cp db-derby-10.12.1.1-bin.tar.gz /usr/local/derby

2. Unpackage Derby

tar -zxvf db-derby-10.12.1.1-bin.tar.gz

3. Set Derby environment variable

You will need to set the following
export DERBY_HOME=/usr/local/derby/db-derby-10.12.1.1-bin
export PATH=$DERBY_HOME/bin:$PATH

So, you you can do the following to export Derby variable to the environment when user log in

a. Create a  /etc/profile.d/derby.sh

sudo vi /etc/profile.d/derby.sh

b. Add the following in /etc/profile.d/derby.sh

export DERBY_HOME=/usr/local/derby/db-derby-10.12.1.1-bin
export PATH=$DERBY_HOME/bin:$PATH
export DERBY_OPTS="-Dderby.system.home=$DERBY_HOME/data"


c. Source this file or re-login to setup the environment.

4. Create a Metastore directory

Create a data directory to hold the Metastore

mkdir $DERBY_HOME/data

5. Derby configuration is completed. Next section will tell you how to start and stop Derby


Start and Stop Derby


By default Derby will create databases in the directory it was started from, that mean, if you start Derby at /tmp, it will use /tmp as Derby system home and create a Metastore at /tmp. For this example, we had already set DERBY_OPTS with -Dderby.system.home=$DERBY_HOME/data. This mean, we can start Derby server at any directory and it will still use $DERBY_HOME/data as the system home.

Now you can start up Derby with
nohup startNetworkServer -h 0.0.0.0 &

To stop Derby, do

stopNetworkServer

Once you are able to startup Derby, we need to configure Hive to talk to Derby.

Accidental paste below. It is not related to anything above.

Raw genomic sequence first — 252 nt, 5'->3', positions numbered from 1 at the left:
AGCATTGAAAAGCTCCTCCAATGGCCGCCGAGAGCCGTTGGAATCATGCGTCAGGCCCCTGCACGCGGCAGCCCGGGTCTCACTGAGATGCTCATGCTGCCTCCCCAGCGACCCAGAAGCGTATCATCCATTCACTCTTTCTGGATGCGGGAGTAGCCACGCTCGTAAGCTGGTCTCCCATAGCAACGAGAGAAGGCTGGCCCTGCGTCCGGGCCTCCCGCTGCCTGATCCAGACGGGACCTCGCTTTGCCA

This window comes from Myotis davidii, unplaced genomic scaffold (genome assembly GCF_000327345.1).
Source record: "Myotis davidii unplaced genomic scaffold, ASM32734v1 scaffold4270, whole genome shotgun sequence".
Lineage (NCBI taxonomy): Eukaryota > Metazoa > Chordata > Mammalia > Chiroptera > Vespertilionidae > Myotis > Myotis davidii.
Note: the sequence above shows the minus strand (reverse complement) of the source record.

Configure Hive with Derby

1. Go to Hive configuration folder and create a hive-site.xml

$ cd $HIVE_HOME/conf
$ cp hive-default.xml.template hive-site.xml

2. Add the following in hive-site.xml. During my installation, these variable already exist in the hive-default.xml.template. So, search for them.










3. Create /opt/hadoop/hive/conf/jpox.properties

vi  $HIVE_HOME/conf/jpox.properties

4. Add the folloing to jpox.properties

javax.jdo.PersistenceManagerFactoryClass=org.jpox.PersistenceManagerFactoryImpl
org.jpox.autoCreateSchema=false
org.jpox.validateTables=false
org.jpox.validateColumns=false
org.jpox.validateConstraints=false
org.jpox.storeManagerType=rdbms
org.jpox.autoCreateSchema=true
org.jpox.autoStartMechanismMode=checked
org.jpox.transactionIsolation=read_committed
javax.jdo.option.DetachAllOnCommit=true
javax.jdo.option.NontransactionalRead=true
javax.jdo.option.ConnectionDriverName=org.apache.derby.jdbc.ClientDriver
javax.jdo.option.ConnectionURL=jdbc:derby://hostname:1527/metastore_db;create=true
javax.jdo.option.ConnectionUserName=APP
javax.jdo.option.ConnectionPassword=mine
5. Copy the following file to Hive library folder

cp $DERBY_HOME/lib/derbyclient.jar $HIVE_HOME/lib
cp $DERBY_HOME/lib/derbytools.jar $HIVE_HOME/lib

6. Hive configuration is completed. Now, we need to set up the HDFS to for HIVE to use

Configure Hadoop HDFS for HIVE


Hive need the following HDFS folder in order to run. To create them, do the following

$HADOOP_HOME/bin/hadoop fs -mkdir /tmp
$HADOOP_HOME/bin/hadoop fs -mkdir -p /user/hive/warehouse
$HADOOP_HOME/bin/hadoop fs -chmod g+w /tmp
$HADOOP_HOME/bin/hadoop fs -chmod g+w /user/hive/warehouse


Test and Run Hive

All configuration should be completed. You can test Hive with the following




Reference

1. https://cwiki.apache.org/confluence/display/Hive/AdminManual+Configuration
2. https://cwiki.apache.org/confluence/display/Hive/HiveDerbyServerMode
3. https://cwiki.apache.org/confluence/display/Hive/GettingStarted#GettingStarted-RunningHive


Sunday, November 27, 2016

Linux - Locking a file

You could use the following command to lock a Linux file


#Open myfile as file descriptor 2
$ exec 2>myfile
#lock the file descriptor 2
$ flock -x 2

And release the lock with the following

$ exec 2>&-

Then, you could show file descriptor holding with the following command

lsof | grep myfile

or

lsof myfile

It could return something like